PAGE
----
Monday, April 16, 2012

America's Greatest Military Foe 1: Gen. Robert E. Lee?

I wanted to start with the one person I thought would probably be most universally chosen. I honestly think that most people are going to think of Lee as the epitome of America's greatest military foe, for a number of reasons. Let me outline them below.

First, Lee is a romantic figure in American history. We associate him with being a gentleman and a general. He becomes a reluctant warrior for the Confederacy because he could not forsake his home; his commitment to the Cause was perhaps not as strong as others. None of that would have mattered though, if he could not marshal his troops well on the field.

On the attack, his Army of Northern Virginia pushed the Army of the Potomac back; he forced Lincoln to change his commanders until he found ones with the skill and mettle to meet Lee in the field. He managed to turn what looked to be a decisive Union advantage in men and war materiel into a long, drawn out and bloody conflict. While both assaults into Union territory were pushed back, it is probably amazing that one, let alone two, were possible given the South's position. I see the choice to assail Gettysburg described as a blunder; there is no doubt though, in my mind, had Lee been successful, his gambit would have succeeded. The longer the campaign went, the worse it was becoming for the Confederacy, something that Lee, Lincoln and Davis all knew. Gettysburg was a failure, but there was no better commander available for the Confederacy.

Lee didn't only show his chops on the offensive; if I remember, he was slammed by Confederate media for his early defensive postures. Preparations that perhaps saved Richmond when it was assaulted and ended the Peninsula Campaign with a favorable result for the Confederacy. The Army of Northern Virginia saved Richmond and won battles despite being outnumbered and out gunned. Lee held the line in multiple battles, turning what could have been routs into bloody, almost Pyrrhic victories for the North.Though he was ultimately defeated, Lee's military acumen was praised in the North and South.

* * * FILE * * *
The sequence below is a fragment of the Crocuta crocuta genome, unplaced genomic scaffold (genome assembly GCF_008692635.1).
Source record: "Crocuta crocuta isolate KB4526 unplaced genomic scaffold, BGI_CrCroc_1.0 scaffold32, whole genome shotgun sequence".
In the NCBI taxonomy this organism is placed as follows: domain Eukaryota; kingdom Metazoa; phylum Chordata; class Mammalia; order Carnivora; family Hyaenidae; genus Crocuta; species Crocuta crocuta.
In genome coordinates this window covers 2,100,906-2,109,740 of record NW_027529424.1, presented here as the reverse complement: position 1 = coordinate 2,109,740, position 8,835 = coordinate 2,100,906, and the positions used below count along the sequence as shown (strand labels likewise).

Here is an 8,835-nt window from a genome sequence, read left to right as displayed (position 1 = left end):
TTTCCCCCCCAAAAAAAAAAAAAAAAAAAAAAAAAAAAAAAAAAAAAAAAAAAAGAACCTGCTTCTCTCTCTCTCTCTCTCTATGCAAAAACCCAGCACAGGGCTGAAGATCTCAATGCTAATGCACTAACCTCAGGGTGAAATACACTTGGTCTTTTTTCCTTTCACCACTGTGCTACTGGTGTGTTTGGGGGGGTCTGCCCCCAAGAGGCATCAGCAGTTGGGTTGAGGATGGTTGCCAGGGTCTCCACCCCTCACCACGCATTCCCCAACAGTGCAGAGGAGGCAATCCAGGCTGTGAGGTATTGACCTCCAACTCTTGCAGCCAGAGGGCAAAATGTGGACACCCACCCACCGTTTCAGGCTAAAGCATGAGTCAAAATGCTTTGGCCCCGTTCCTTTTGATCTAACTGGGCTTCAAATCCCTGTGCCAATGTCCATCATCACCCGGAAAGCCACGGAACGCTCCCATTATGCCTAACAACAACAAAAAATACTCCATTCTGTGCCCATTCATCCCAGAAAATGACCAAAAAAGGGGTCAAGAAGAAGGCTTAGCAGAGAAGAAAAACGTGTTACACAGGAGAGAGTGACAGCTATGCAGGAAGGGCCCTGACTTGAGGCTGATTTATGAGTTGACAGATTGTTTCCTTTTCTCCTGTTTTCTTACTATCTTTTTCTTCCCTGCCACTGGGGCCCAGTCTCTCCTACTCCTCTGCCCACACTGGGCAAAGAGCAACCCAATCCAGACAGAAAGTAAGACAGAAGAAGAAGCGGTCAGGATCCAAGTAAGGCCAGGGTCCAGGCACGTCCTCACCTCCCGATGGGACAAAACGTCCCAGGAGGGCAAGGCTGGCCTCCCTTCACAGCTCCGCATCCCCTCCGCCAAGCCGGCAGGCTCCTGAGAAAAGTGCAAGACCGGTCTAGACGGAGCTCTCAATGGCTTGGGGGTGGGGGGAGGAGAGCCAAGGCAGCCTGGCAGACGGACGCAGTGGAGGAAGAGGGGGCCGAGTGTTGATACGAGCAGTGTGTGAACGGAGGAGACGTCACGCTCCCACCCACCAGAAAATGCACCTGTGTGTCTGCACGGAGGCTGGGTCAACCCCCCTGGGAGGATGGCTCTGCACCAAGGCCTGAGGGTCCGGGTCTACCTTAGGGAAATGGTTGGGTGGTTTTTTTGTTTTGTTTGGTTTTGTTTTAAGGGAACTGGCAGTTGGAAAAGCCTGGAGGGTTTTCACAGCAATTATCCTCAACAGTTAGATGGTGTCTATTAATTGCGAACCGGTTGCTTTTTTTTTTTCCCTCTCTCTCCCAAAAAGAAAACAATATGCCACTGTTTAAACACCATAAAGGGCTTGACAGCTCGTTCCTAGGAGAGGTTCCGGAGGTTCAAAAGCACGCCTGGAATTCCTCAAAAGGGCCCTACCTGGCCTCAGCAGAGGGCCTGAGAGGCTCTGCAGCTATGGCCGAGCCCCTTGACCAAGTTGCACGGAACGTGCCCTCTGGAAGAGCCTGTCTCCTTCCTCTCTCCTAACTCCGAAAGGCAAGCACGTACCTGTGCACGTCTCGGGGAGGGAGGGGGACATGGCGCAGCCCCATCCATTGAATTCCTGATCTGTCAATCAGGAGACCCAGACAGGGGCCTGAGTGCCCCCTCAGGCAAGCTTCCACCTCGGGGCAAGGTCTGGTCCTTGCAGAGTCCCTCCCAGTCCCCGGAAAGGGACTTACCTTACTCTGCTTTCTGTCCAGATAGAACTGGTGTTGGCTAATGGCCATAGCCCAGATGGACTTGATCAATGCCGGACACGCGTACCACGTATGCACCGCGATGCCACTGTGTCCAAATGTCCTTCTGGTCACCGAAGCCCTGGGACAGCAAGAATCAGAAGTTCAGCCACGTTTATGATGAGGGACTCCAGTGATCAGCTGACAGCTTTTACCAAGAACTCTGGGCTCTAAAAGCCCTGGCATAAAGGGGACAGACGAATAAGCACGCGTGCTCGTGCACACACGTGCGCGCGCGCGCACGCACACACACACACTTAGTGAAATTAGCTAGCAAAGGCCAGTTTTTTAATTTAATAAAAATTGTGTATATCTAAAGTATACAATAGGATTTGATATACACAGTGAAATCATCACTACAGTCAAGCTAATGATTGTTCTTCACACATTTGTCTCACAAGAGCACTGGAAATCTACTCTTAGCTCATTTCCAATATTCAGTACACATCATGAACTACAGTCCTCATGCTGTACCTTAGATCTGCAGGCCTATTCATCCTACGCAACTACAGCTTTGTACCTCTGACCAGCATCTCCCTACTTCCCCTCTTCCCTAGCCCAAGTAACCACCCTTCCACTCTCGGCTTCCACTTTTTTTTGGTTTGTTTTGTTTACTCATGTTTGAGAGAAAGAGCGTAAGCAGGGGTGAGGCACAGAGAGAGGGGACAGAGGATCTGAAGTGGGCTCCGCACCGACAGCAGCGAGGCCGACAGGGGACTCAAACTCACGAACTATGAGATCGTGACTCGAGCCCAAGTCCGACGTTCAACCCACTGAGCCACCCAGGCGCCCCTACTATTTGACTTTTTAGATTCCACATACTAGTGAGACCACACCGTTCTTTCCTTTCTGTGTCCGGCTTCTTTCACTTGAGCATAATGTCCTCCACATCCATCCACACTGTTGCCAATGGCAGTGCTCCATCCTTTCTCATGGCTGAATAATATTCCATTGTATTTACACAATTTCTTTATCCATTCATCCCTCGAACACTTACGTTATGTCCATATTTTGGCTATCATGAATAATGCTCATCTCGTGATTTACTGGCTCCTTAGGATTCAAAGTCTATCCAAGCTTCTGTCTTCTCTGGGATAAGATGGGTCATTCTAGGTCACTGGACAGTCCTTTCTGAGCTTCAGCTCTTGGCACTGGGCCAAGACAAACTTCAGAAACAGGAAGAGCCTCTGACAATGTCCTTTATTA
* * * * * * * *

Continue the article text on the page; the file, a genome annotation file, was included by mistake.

Not only do we have to take into account his military skills, we have to look at what these enemy commanders were able to bring to bear against America. Lee's army was much smaller; though its logistics lines were often shorter, they did not have the advantage of railroads to move troops and supplies, and his politicians were more frequently hobbling him (such as sabotaging a much hoped for alliance with France or Britain against the Union). While the politicians trusted Lee, their actions were detrimental to his goals.

Where he lacked the ideal situation above him, his subordinates were superior commanders. Stonewall Jackson is probably the most famous; as we move further into the past, excellent subordinates and lieutenants are significantly more valuable assets, especially in larger areas of operations and harder communications.

Lee's desire for a unified America eventually reasserted itself after he was vanquished. He accepted defeat like a gentleman and was probably instrumental in preventing the Klan and the South from devolving into even greater rebellion after the war.

Now, he was within striking distance of the heart of America, and had he even fought to a draw, the U.S. as we know it would not exist. He may not have even needed a draw, a bloodier loss than he had, or even just a loss that dragged out a few more months, may have permanently reshaped the Union. I haven't written or posted the other general overviews, so we can't really compare them yet, but I think, after this brief recap of Lee's career, I feel confident in putting him as one of the five commanders I would select for the finalists as America's greatest military foe.



These are going to be fairly basic level readings, and I'm shooting a lot from memory, so I hope not to make too many (if any) errors. My sources for this are my memory, a Civil War atlas I have and Encyclopedia Virginia. Where I needed memory refreshers, I trusted to Google and Wikipedia, which I would never do were I trying to be scholarly. But, this is kind off the hip. Were I to retool these essays for some sort of publication, I'd be much more thorough and make fewer assertions. The best citation I have for the atlas is (in a terrible, horribly butchered citation, because I have the Amazon link):

Maj. George B. Davis, "The Official Military Atlas of the Civil War," (U.S. Army, 2003 ed.)

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